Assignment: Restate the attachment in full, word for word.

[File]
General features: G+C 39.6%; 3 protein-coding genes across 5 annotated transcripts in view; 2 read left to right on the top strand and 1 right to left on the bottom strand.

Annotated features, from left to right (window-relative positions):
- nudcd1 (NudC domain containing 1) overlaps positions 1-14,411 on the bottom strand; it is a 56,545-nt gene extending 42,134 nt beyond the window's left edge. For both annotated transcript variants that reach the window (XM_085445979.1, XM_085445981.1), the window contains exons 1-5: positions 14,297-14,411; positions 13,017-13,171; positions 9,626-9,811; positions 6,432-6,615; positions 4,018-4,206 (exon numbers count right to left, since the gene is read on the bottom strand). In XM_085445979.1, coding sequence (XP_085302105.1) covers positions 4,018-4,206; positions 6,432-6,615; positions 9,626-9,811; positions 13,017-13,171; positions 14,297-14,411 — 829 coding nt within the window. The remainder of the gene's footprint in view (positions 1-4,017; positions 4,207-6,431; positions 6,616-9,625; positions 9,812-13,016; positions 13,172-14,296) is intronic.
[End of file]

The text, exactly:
General features: G+C 39.6%; 3 protein-coding genes across 5 annotated transcripts in view; 2 read left to right on the top strand and 1 right to left on the bottom strand.

Annotated features, from left to right (window-relative positions):
- nudcd1 (NudC domain containing 1) overlaps positions 1-14,411 on the bottom strand; it is a 56,545-nt gene extending 42,134 nt beyond the window's left edge. For both annotated transcript variants that reach the window (XM_085445979.1, XM_085445981.1), the window contains exons 1-5: positions 14,297-14,411; positions 13,017-13,171; positions 9,626-9,811; positions 6,432-6,615; positions 4,018-4,206 (exon numbers count right to left, since the gene is read on the bottom strand). In XM_085445979.1, coding sequence (XP_085302105.1) covers positions 4,018-4,206; positions 6,432-6,615; positions 9,626-9,811; positions 13,017-13,171; positions 14,297-14,411 — 829 coding nt within the window. The remainder of the gene's footprint in view (positions 1-4,017; positions 4,207-6,431; positions 6,616-9,625; positions 9,812-13,016; positions 13,172-14,296) is intronic.